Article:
This book was interesting, I guess. Lots of anecdotes about the effect of music on behavior and personality, but not enough analysis. Sacks usually is more of a story teller than a hardcore neuroscientist in his popular book – at least in the other two that I’ve read by him – but in this book he fails to be a good story teller too. Too many tidbits and little stories. I definitely recommend This Is Your Brain on Music over this book if you’re interested in a real scientific analysis of music and ...more
Music response
Music that triggers some kind of response
I have what you want, I have what you need

So sang the Chemical Brothers with what was the entire vocal and lyric content of their song Music: Response. With those three lines sang over and over again to a heavy dance laden beat they make a good soundtrack for the content of this good read on music and the brain. Author Oliver Sacks, I suspect, would not have known who The Chemical Brothers were but I think he would have understood the meanin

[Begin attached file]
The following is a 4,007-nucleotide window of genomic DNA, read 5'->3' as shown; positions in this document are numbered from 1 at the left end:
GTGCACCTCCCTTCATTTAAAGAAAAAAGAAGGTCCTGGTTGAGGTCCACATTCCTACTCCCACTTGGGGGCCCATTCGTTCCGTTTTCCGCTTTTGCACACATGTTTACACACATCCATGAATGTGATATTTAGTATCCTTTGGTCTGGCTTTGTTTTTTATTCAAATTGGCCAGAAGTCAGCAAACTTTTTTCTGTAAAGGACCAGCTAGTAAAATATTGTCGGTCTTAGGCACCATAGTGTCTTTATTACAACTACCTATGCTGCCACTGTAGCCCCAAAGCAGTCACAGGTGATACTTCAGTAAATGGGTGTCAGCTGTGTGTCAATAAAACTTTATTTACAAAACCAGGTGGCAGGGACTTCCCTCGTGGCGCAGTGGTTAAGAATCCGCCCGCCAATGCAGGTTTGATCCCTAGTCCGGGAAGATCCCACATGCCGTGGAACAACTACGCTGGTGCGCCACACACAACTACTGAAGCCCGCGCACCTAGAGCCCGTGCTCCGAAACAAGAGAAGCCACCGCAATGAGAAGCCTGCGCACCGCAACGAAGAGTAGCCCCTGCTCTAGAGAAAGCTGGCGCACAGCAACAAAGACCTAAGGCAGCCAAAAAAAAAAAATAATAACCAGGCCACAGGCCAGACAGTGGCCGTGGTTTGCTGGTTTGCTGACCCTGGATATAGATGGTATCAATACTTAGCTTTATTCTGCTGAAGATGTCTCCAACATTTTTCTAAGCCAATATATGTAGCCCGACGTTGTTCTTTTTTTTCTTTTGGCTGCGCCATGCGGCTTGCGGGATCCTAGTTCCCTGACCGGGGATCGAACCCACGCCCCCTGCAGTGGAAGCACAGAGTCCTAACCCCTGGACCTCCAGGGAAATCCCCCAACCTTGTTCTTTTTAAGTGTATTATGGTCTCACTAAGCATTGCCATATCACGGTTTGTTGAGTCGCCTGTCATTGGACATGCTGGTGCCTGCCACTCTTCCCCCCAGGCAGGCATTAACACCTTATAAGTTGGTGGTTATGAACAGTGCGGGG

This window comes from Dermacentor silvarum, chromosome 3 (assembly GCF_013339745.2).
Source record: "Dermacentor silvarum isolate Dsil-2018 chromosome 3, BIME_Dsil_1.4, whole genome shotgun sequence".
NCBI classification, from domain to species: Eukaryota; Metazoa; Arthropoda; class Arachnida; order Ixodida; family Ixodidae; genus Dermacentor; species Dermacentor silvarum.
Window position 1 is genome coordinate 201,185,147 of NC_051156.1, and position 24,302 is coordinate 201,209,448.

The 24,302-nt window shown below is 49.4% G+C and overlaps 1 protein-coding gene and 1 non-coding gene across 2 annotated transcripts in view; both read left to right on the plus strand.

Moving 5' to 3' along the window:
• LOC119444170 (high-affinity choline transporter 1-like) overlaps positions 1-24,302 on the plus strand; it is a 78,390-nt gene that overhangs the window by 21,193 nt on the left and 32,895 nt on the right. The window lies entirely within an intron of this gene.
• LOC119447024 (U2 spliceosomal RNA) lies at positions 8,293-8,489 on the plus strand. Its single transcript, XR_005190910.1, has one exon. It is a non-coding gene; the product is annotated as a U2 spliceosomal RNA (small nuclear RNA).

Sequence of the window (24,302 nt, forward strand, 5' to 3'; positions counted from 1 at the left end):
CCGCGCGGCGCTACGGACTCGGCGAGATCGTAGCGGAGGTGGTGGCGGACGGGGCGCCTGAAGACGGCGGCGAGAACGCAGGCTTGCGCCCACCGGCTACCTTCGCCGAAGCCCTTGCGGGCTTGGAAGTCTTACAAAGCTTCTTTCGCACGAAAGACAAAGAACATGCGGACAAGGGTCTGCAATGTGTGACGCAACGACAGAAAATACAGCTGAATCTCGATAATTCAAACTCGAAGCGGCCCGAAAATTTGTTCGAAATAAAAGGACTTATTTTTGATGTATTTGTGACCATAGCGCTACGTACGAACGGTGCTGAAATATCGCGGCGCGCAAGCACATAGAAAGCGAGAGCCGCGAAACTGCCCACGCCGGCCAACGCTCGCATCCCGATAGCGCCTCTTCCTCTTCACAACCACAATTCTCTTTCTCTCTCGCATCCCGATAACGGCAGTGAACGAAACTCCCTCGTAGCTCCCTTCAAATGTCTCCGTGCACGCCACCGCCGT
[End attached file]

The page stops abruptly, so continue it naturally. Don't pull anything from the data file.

Dec 22, 2010 rated it really liked it
It’s not a common characteristic, but I recommend this book for all environments where you read. Coffee shop, living room, park bench, subway, or to ignore your spouse--it receives my seal of 4+ stars. Musicophilia is a lurid, but respectable, look into the brains and lives of people that appear normal on the outside, but have strong, strange and intractable relationships to music. The relationship is sometimes harmful, often incomprehensible, sometimes therapeutic, even charming, but always unf ...more